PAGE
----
Lavinia Jane Kelsey was born in South Hackney, London, England, on 23 February 1856, one of three children of Lavinia Owen and her husband, Thomas Kelsey, a braid manufacturer. Her mother died when she was three and her father married again, having a large second family. Lavinia attended a private boarding school in Hampstead, where she developed lifelong interests in education, art and literature.
At the age of 21 she emigrated with her brothers, Thomas and Arnold, to New Zealand, and settled in Dunedin. Lavinia, who never married, worked as a governess, and then began taking girls into her own home as pupils. About 1883 she moved to Christchurch briefly, and then returned to England to visit her father. While there she learned about kindergarten work from a sister-in-law, who had been trained by the Froebel Society. She became interested in Friedrich Froebel's ideas of appealing to children's imaginations rather than just concentrating on facts, and felt they should be applied to all levels of education. On her return to Dunedin she began doing 'something in the kindergarten way' in her own private school.
When Rutherford Waddell, the Presbyterian minister whose services Lavinia Kelsey sometimes attended, began planning an organisation to take children off the streets in the very poor area around his church, he asked her advice as well as that of Rachel Reynolds and Mark Cohen. After a public meeting in March 1889, the Dunedin Free Kindergarten Association was set up and Lavinia Kelsey was made the first honorary secretary. She knew of a woman teacher in Christchurch, W. Wienicke, who was brought to Dunedin to begin the first kindergarten in the Walker Street mission hall.
Lavinia Kelsey was closely involved with the kindergarten during its first years. As honorary secretary she wrote enthusiastic annual reports about the changes in the children who attended the kindergarten. Dullness and apathy were being replaced by vitality; 'Every sense is being called into exercise, cultivated, and refined.' Money for the kindergarten was always hard to find, and she encouraged a fund-raising scheme through the children's page of the Otago Witness, writing vivid letters describing kindergarten activities. She was influential in the provision of training, insisting that a well-trained teacher needed two years of experience working with small children before being allowed to take charge of a kindergarten. Instruction was given to trainees not only by Wienicke, but by such eminent teachers as David Renfrew White of the Dunedin Training College, and David Con Hutton of the Dunedin School of Art and Design.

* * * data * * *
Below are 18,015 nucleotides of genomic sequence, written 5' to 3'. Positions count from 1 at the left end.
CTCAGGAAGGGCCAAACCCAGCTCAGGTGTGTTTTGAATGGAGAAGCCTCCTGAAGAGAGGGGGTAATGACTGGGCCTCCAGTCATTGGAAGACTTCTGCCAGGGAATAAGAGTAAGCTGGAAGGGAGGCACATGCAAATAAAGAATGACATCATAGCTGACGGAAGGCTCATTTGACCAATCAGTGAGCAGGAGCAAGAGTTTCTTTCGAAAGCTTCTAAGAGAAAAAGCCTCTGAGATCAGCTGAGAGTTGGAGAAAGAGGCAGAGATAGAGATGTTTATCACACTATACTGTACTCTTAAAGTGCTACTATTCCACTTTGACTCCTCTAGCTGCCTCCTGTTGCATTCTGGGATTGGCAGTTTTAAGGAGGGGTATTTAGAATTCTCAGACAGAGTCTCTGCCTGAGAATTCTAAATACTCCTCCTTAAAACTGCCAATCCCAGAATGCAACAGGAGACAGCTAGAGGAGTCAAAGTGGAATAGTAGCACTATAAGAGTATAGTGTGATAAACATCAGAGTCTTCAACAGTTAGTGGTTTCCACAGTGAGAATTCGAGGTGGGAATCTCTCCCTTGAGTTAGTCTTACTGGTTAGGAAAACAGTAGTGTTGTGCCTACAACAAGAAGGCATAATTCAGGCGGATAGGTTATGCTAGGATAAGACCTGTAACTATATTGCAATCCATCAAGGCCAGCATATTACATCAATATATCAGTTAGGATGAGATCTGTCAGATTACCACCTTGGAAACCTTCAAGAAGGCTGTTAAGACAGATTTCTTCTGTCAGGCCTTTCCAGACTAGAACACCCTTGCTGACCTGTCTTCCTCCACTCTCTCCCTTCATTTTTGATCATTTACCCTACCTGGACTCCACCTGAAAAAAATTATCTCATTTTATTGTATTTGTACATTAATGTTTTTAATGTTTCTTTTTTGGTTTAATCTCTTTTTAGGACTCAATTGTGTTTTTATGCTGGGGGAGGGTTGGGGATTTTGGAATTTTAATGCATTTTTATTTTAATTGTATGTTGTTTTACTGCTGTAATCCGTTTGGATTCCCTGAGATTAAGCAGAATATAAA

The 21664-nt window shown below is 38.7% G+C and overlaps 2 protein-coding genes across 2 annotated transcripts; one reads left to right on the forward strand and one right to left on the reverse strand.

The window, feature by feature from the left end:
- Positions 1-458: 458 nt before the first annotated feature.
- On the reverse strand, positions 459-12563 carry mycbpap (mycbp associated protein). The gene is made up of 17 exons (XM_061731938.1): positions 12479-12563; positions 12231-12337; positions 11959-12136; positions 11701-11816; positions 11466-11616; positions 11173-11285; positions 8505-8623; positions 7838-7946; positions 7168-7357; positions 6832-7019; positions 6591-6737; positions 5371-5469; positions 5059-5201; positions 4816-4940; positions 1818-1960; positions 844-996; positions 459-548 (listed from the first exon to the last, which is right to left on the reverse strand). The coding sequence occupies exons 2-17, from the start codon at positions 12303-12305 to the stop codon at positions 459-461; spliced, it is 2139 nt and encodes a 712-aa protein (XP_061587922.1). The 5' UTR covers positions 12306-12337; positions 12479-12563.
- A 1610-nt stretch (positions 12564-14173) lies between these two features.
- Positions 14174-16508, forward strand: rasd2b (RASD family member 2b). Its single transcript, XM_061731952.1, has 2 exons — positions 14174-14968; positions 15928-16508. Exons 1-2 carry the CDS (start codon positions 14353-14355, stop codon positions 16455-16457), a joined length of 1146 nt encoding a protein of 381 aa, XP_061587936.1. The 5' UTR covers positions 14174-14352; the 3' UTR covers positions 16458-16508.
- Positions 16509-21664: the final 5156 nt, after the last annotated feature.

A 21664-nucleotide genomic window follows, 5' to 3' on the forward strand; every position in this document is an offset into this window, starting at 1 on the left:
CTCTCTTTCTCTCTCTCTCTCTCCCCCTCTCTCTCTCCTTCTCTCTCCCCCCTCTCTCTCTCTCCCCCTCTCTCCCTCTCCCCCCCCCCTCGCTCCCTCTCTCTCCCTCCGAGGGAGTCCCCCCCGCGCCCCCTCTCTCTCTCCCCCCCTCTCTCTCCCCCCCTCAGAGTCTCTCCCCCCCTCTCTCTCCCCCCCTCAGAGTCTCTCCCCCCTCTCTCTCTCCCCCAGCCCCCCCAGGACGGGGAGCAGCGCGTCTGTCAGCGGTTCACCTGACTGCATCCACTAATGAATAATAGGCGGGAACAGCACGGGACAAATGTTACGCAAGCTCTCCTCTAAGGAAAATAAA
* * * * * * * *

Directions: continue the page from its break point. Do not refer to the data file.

After some years Lavinia Kelsey had to retire as secretary, because of the needs of her own teaching work, but she remained on the committee of the association. In 1912, as president, she was responsible for inviting representatives from kindergarten associations in other centres to a conference in Dunedin to discuss their views and methods, and to consider forming a New Zealand union; this was established the following year. The Yaralla kindergarten in North Dunedin was later renamed the Kelsey–Yaralla kindergarten in her honour.
During the early 1900s Lavinia Kelsey had a school with premises in Moray Place, separate from her home in Cargill Street. After going overseas for a 'wander' year in 1905, she went back to holding classes in literature, history and French in her home. She retired from teaching about the age of 60, although she continued to be involved in various kinds of education work. During the First World War she began a group, the Toy Makers' Society, which provided therapy for bed-ridden soldiers in Dunedin Hospital. This work spread to other wards and continued until the influenza epidemic of 1918.
Lavinia Kelsey was prominent in the movement to establish a crematorium in Dunedin and took an active interest in the affairs of the Dunedin Public Art Gallery and the Dunedin Public Library. She was particularly remembered for the classes she held for women, on art, literature, classical mythology and other subjects, pouring such passionate energy into her talks that her listeners felt it was an adventure to listen to her. She 'kept state' in her home, a small intense figure in Victorian clothes, until she was 92, dying in the public hospital after three days of illness on 16 June 1948.